The “Kojiki (Record of Ancient Matters)” is Japan’s oldest extant chronicle — a collection of events from the mythological age up to the times of the Empress Suiko (reigned 593-628). It was supposedly compiled in 712, though the only surviving manuscript is a 1372 copy.
The compiler, O-no-Yasumaro, a court official working under the authority of the imperial family, stated that all other versions of genealogical records and anecdotal documents were false and that “unless these falsehoods are amended right now, the truth will before long be lost.”
Those in the “Kojiki,” however, are correct. They must be because “their authenticity is the fundamental framework of the empire and the basis for imperial government.” This record is, therefore, among other things, a justification of the Yamato imperial family and it had a big role to play in the propaganda maneuverings of World War II.
Now, however, it is a school text, a compendium of the marvelous, a movie (with Setsuko Hara as the Sun Goddess and Toshiro Mifune as her unruly brother), and several manga. It has also been variously translated into foreign languages. Here we have it in a simplified version retold in English by a Japanese poet.
Yoko Danno’s purpose in undertaking this is fittingly poetic. She knows that though the collection “was composed to justify the rule of the imperial family, we can [also] read it as [a record which] preserves the rhythm and diction of oral literature.” Her aim was to convey “as best I could the simple dynamic and lyrical voice of the ancient people.”
Her ambition is thus the same as that of Nathaniel Hawthorne when he retold the Greek legends and of Charles and Mary Lamb when they retold Shakespeare — to return the simplicity of the original and to eliminate its difficulties. In so doing they popularized their subjects by making them more attractive and much easier to read.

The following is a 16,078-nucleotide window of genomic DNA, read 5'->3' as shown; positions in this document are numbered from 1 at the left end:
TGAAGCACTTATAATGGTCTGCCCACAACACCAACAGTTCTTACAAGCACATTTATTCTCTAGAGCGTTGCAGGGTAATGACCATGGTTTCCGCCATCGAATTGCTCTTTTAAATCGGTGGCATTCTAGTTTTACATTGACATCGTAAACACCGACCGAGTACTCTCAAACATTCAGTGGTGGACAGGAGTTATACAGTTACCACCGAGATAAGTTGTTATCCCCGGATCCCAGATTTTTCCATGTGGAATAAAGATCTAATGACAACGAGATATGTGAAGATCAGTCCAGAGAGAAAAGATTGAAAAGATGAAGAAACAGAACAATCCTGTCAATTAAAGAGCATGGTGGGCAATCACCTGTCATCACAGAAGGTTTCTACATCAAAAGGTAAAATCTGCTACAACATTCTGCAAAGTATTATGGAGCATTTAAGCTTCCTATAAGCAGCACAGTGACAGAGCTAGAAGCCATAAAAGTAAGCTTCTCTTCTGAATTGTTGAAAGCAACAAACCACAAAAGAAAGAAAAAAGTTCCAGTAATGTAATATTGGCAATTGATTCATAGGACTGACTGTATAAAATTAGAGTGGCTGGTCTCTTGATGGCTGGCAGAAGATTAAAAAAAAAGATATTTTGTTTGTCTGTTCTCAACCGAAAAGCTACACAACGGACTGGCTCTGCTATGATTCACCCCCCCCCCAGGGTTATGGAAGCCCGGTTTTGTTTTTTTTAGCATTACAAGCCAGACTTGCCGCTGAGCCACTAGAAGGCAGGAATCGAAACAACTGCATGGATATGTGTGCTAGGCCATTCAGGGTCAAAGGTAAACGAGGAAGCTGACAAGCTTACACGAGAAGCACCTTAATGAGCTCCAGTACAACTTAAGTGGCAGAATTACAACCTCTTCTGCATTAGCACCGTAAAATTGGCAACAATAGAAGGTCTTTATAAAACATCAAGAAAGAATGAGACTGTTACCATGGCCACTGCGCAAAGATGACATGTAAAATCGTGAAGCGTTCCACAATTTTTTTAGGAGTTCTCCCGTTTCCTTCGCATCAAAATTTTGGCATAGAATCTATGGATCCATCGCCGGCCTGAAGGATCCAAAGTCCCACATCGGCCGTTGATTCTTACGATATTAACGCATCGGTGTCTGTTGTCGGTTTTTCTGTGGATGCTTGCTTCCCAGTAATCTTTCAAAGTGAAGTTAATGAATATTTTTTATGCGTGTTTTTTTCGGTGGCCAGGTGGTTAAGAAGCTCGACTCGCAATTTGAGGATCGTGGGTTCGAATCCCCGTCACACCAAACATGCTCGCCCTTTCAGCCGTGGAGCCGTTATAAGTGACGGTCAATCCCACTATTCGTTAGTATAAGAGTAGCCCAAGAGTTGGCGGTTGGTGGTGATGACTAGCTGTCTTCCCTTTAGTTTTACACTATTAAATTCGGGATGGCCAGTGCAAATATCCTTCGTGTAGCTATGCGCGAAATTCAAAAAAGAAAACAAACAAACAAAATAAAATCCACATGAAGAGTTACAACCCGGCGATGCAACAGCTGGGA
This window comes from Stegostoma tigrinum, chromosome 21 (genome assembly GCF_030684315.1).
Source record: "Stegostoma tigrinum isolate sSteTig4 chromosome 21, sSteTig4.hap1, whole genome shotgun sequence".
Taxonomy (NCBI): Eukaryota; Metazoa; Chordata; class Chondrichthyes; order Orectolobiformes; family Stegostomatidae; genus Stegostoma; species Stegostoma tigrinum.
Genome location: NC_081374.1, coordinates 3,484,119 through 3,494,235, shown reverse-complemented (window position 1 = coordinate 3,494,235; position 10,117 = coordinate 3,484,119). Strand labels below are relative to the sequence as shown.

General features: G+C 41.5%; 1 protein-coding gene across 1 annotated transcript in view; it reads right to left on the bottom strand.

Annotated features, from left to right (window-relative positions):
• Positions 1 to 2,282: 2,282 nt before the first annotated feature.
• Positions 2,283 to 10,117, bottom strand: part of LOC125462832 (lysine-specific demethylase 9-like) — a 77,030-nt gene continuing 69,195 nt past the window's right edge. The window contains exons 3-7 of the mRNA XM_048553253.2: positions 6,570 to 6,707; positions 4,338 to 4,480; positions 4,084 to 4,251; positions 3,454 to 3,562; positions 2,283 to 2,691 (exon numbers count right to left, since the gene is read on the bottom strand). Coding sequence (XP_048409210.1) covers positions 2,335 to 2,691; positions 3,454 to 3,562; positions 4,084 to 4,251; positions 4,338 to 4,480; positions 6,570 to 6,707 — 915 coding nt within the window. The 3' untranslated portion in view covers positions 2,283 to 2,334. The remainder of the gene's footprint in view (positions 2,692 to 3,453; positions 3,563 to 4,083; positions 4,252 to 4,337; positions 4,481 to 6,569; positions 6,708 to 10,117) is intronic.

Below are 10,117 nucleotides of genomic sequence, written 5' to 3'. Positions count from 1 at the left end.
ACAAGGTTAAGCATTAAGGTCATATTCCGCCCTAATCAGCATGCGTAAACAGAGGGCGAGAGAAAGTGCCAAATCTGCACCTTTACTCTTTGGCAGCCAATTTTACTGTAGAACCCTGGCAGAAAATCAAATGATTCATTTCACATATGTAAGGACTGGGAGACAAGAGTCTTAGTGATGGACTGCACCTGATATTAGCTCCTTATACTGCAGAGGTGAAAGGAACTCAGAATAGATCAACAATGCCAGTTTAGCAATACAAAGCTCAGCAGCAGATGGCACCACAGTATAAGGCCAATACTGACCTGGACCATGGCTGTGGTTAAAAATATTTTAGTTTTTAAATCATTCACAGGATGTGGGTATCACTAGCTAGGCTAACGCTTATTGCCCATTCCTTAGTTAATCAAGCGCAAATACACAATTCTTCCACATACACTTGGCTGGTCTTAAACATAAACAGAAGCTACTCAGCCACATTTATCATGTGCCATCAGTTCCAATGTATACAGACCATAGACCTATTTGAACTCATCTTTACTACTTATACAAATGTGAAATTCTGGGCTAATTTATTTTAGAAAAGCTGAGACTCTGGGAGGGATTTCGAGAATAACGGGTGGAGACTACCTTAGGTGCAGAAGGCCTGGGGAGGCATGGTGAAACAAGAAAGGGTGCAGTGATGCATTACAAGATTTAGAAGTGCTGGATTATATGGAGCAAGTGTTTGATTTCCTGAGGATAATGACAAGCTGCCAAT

The “Kojiki” is famously difficult to read. It is written in a language that is to modern Japanese something like Anglo-Saxon is to English. Any readable edition must modernize, and how much more difficult to render these subtleties in a foreign tongue. Here are some examples.
First, the Basil Hall Chamberlain’s 1882 translation: “Her Augustness Heavenly-Alarming-Female hanging [round her] the heavenly club-moss of the Heavenly Mount Kagu as a sash, and making the heavenly spindle-tree her head-dress, and binding the leaves of the bamboo-grass of the Heavenly Mount Kagu as a posy for her hands . . . and pulling out the nipples of her breasts, pushing down her skirt-string usque ad privates partes. Then the Plain of High Heaven shook, and the eight hundred myriad Deities laughed together.”
Here is Donald L. Philippi’s 1968 translation of the same passage:
“Ame-no-usume-no-mikoto bound up her sleeves with a cord of the heavenly pi-kage vine, tied around her head a head-band of the heavenly ma-saki vine, bound together bundles of sasa leaves to hold in her hands . . . . Then she became divinely possessed, exposed her breasts, and pushed her skirt-band down to her genitals. Then Taka-no-para shook as the eight-hundred myriad deities laughed at once.”
And here is Yoko Danno’s translation: “The dancer deity Uzume, her sleeves girded up with hikage-creepers of the holy Kagu Mountain, her hair ornamented with a headdress woven with heavenly evergreen vines, bundles of bamboo leaves in her hands . . . sang and danced in a divine trance, exposing her beasts and lowering her skirt down to her genitals. The Heavenly High Plains echoed loud as the multitudinous deities laughed together.”
Danno’s is the simplest and at the same time the most lyrical, if by this we mean (the dictionary definition) “expressing the writer’s emotions in an imaginative and pleasing way.” She does not have to cope with the pomposities of Latin, nor place-name perfection. She is as free as Hawthorne or the Lambs to tell a story.
Being a very good poet she tells it very well and this version of the “Kojiki” does indeed convey something that might approximate the original voice in all of its unsullied innocence.
To find out more about this edition visit: www.ahadadabooks.com